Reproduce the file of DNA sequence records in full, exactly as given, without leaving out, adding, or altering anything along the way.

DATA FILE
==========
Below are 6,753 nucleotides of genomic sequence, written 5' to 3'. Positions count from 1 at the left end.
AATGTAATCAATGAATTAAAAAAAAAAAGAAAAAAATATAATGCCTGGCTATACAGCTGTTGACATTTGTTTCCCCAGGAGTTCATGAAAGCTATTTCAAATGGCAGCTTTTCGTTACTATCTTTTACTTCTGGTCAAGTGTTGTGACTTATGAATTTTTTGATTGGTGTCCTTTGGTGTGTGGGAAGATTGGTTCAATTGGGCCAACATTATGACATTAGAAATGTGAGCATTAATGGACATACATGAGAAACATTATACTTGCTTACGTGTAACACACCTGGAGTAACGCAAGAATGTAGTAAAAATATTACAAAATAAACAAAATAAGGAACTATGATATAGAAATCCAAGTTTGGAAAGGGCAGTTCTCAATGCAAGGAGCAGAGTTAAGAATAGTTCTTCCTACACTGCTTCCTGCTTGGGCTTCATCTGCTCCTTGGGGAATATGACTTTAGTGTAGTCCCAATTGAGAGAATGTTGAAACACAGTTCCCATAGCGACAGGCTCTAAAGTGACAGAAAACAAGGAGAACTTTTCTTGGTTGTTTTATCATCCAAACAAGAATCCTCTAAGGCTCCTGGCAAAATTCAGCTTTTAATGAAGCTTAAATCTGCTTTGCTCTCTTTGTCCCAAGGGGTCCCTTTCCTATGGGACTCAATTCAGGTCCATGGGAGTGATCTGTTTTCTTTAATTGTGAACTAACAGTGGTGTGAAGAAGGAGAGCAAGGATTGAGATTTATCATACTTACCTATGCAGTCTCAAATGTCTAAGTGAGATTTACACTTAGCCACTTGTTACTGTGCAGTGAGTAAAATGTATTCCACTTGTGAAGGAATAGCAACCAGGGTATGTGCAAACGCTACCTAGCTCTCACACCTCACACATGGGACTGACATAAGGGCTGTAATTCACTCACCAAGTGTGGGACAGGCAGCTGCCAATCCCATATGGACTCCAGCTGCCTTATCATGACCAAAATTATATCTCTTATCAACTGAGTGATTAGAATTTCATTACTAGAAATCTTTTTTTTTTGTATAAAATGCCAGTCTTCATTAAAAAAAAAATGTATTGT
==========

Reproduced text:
Below are 6,753 nucleotides of genomic sequence, written 5' to 3'. Positions count from 1 at the left end.
AATGTAATCAATGAATTAAAAAAAAAAAGAAAAAAATATAATGCCTGGCTATACAGCTGTTGACATTTGTTTCCCCAGGAGTTCATGAAAGCTATTTCAAATGGCAGCTTTTCGTTACTATCTTTTACTTCTGGTCAAGTGTTGTGACTTATGAATTTTTTGATTGGTGTCCTTTGGTGTGTGGGAAGATTGGTTCAATTGGGCCAACATTATGACATTAGAAATGTGAGCATTAATGGACATACATGAGAAACATTATACTTGCTTACGTGTAACACACCTGGAGTAACGCAAGAATGTAGTAAAAATATTACAAAATAAACAAAATAAGGAACTATGATATAGAAATCCAAGTTTGGAAAGGGCAGTTCTCAATGCAAGGAGCAGAGTTAAGAATAGTTCTTCCTACACTGCTTCCTGCTTGGGCTTCATCTGCTCCTTGGGGAATATGACTTTAGTGTAGTCCCAATTGAGAGAATGTTGAAACACAGTTCCCATAGCGACAGGCTCTAAAGTGACAGAAAACAAGGAGAACTTTTCTTGGTTGTTTTATCATCCAAACAAGAATCCTCTAAGGCTCCTGGCAAAATTCAGCTTTTAATGAAGCTTAAATCTGCTTTGCTCTCTTTGTCCCAAGGGGTCCCTTTCCTATGGGACTCAATTCAGGTCCATGGGAGTGATCTGTTTTCTTTAATTGTGAACTAACAGTGGTGTGAAGAAGGAGAGCAAGGATTGAGATTTATCATACTTACCTATGCAGTCTCAAATGTCTAAGTGAGATTTACACTTAGCCACTTGTTACTGTGCAGTGAGTAAAATGTATTCCACTTGTGAAGGAATAGCAACCAGGGTATGTGCAAACGCTACCTAGCTCTCACACCTCACACATGGGACTGACATAAGGGCTGTAATTCACTCACCAAGTGTGGGACAGGCAGCTGCCAATCCCATATGGACTCCAGCTGCCTTATCATGACCAAAATTATATCTCTTATCAACTGAGTGATTAGAATTTCATTACTAGAAATCTTTTTTTTTTGTATAAAATGCCAGTCTTCATTAAAAAAAAAATGTATTGT